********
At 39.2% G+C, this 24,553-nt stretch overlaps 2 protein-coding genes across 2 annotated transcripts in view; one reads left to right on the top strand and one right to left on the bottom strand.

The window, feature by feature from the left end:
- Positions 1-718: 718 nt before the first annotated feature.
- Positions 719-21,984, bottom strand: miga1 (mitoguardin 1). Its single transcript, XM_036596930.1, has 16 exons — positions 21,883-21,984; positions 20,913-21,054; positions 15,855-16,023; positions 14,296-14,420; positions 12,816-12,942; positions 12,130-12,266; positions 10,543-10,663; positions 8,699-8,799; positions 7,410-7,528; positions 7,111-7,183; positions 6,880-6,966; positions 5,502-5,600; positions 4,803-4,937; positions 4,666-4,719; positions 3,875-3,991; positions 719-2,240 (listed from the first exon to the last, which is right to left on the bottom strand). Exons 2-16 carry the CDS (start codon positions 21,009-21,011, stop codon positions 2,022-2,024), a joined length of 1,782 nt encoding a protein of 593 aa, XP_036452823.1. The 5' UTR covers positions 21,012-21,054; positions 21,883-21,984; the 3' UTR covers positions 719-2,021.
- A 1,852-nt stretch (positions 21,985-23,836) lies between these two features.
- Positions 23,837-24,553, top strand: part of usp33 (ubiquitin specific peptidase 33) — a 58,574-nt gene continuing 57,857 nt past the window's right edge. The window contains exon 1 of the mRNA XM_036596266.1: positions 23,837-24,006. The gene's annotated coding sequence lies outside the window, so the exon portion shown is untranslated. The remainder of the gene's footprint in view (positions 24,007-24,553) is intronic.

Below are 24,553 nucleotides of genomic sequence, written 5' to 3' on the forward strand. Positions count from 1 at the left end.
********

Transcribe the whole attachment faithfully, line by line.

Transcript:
At 39.2% G+C, this 24,553-nt stretch overlaps 2 protein-coding genes across 2 annotated transcripts in view; one reads left to right on the top strand and one right to left on the bottom strand.

The window, feature by feature from the left end:
- Positions 1-718: 718 nt before the first annotated feature.
- Positions 719-21,984, bottom strand: miga1 (mitoguardin 1). Its single transcript, XM_036596930.1, has 16 exons — positions 21,883-21,984; positions 20,913-21,054; positions 15,855-16,023; positions 14,296-14,420; positions 12,816-12,942; positions 12,130-12,266; positions 10,543-10,663; positions 8,699-8,799; positions 7,410-7,528; positions 7,111-7,183; positions 6,880-6,966; positions 5,502-5,600; positions 4,803-4,937; positions 4,666-4,719; positions 3,875-3,991; positions 719-2,240 (listed from the first exon to the last, which is right to left on the bottom strand). Exons 2-16 carry the CDS (start codon positions 21,009-21,011, stop codon positions 2,022-2,024), a joined length of 1,782 nt encoding a protein of 593 aa, XP_036452823.1. The 5' UTR covers positions 21,012-21,054; positions 21,883-21,984; the 3' UTR covers positions 719-2,021.
- A 1,852-nt stretch (positions 21,985-23,836) lies between these two features.
- Positions 23,837-24,553, top strand: part of usp33 (ubiquitin specific peptidase 33) — a 58,574-nt gene continuing 57,857 nt past the window's right edge. The window contains exon 1 of the mRNA XM_036596266.1: positions 23,837-24,006. The gene's annotated coding sequence lies outside the window, so the exon portion shown is untranslated. The remainder of the gene's footprint in view (positions 24,007-24,553) is intronic.

Below are 24,553 nucleotides of genomic sequence, written 5' to 3' on the forward strand. Positions count from 1 at the left end.